Influenza virus
Other Rickettsias
Rabies virus
Prions
Coccidioides spp.
Severe acute respiratory syndrome associated coronavirus (SARS-CoV), MERS-CoV, and other highly pathogenic human coronaviruses (new in FY14)

Antimicrobial resistance, excluding research on sexually transmitted organisms, unless the resistance is newly emerging*
Research on mechanisms of antimicrobial resistance
Studies of the emergence and/or spread of antimicrobial resistance genes within pathogen populations
Studies of the emergence and/or spread of antimicrobial-resistant pathogens in human populations
Research on therapeutic approaches that target resistance mechanisms
Modification of existing antimicrobials to overcome emergent resistance

*Excluded Research (Sexually Transmitted Organisms) - Bacterial vaginosis, Chlamydia trachomatis, cytomegalovirus, Granuloma inguinale, Hemophilus ducreyi, hepatitis B virus, hepatitis C virus, herpes simplex virus, human immunodeficiency virus, human papillomavirus,Treponema pallidum, Trichomonas vaginalis.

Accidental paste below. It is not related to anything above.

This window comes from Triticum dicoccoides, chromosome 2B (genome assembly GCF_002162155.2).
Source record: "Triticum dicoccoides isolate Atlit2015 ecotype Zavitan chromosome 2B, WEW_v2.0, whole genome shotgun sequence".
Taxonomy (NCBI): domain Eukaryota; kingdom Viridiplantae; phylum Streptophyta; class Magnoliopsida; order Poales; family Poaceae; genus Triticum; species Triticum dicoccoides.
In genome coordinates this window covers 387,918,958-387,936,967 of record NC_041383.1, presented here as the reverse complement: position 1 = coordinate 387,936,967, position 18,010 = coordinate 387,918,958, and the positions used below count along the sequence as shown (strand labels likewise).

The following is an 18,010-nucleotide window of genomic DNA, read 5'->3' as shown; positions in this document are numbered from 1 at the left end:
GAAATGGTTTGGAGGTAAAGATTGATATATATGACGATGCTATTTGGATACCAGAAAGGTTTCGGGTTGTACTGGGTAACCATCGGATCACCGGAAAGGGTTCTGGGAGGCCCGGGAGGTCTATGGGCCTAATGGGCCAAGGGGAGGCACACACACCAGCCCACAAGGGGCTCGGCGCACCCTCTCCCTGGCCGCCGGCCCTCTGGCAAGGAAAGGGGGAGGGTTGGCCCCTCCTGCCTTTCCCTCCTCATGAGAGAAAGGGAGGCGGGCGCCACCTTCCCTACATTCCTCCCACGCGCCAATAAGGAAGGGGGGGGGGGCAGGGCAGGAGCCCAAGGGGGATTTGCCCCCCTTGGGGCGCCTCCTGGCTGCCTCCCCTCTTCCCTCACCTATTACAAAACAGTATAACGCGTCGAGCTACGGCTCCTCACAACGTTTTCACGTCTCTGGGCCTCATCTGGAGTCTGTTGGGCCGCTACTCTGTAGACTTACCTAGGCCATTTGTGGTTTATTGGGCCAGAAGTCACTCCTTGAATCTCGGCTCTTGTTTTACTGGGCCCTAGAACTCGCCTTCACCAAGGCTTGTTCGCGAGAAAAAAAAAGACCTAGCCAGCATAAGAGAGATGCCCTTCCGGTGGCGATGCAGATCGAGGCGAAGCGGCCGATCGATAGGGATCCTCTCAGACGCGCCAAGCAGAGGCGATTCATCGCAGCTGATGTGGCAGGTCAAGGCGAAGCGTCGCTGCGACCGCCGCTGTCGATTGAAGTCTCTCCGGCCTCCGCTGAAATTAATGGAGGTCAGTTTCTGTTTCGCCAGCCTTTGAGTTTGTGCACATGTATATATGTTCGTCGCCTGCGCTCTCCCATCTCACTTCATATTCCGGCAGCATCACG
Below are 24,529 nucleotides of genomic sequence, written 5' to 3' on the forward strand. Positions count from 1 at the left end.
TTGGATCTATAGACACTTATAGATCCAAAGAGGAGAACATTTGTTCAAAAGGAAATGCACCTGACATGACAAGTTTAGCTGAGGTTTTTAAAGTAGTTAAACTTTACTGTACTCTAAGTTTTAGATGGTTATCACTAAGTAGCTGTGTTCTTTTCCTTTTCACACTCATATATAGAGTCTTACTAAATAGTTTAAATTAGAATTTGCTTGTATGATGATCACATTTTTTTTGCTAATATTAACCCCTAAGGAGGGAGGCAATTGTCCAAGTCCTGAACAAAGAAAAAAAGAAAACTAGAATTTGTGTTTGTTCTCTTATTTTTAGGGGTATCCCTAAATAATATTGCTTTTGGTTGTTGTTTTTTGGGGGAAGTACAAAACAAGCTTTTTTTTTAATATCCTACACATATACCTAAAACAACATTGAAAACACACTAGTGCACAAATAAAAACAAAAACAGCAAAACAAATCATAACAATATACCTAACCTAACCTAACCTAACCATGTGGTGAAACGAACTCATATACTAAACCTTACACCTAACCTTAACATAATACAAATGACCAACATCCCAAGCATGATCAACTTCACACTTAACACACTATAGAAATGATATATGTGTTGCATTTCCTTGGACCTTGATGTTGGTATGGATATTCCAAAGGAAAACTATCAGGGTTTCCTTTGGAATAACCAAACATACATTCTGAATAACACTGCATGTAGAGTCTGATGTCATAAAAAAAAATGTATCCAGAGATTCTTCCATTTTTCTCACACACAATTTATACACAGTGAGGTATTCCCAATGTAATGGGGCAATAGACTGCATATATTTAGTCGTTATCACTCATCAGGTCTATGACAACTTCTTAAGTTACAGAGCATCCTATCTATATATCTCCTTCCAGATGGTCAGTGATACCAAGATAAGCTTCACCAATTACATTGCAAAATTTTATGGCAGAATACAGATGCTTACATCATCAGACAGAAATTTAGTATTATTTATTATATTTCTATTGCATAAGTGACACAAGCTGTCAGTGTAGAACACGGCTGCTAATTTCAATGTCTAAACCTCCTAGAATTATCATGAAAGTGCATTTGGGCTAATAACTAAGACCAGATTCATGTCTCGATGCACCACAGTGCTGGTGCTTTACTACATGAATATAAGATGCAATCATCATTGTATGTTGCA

Antimicrobial research, as related to engineered threats and naturally occurring drug-resistant pathogens, focused on development of broad-spectrum antimicrobials


Immunological Studies

Immunology studies that advance our understanding of host defenses applicable to the biodefense effort, for example:

Adjuvants
Innate Immunity
Adaptive Immunity
Mucosal Immunity

Additional Emerging Infectious Diseases/Pathogens

Acanthamebiasis
Anaplasmosis (new in FY14)
Australian bat lyssavirus
Babesia, atypical
Bartonella henselae
BK virus (new in FY14)
Bordetella pertussis (new in FY15)
Borrelia mayonii (new in FY18)
Borrelia miyamotoi (new in FY14)
Ehrlichiosis
Enterovirus 68 (new in FY15)
Enterovirus 71
Hepatitis C (new in FY14)
Hepatitis E (new in FY14)
Human herpesvirus 6
Human herpesvirus 8
JC virus (new in FY14)
Leptospirosis (new in FY14)
Mucormycosis (new in FY14)
Poliovirus (new in FY15)
Rubeola (measles) (new in FY14)
Streptococcus, Group A
Notes:


* This list was created for the purpose of extramural and intramural program management within the NIAID biodefense/EID mission and does not represent the complete scope of biodefense and emerging infectious disease.
** HIV/AIDS is excluded.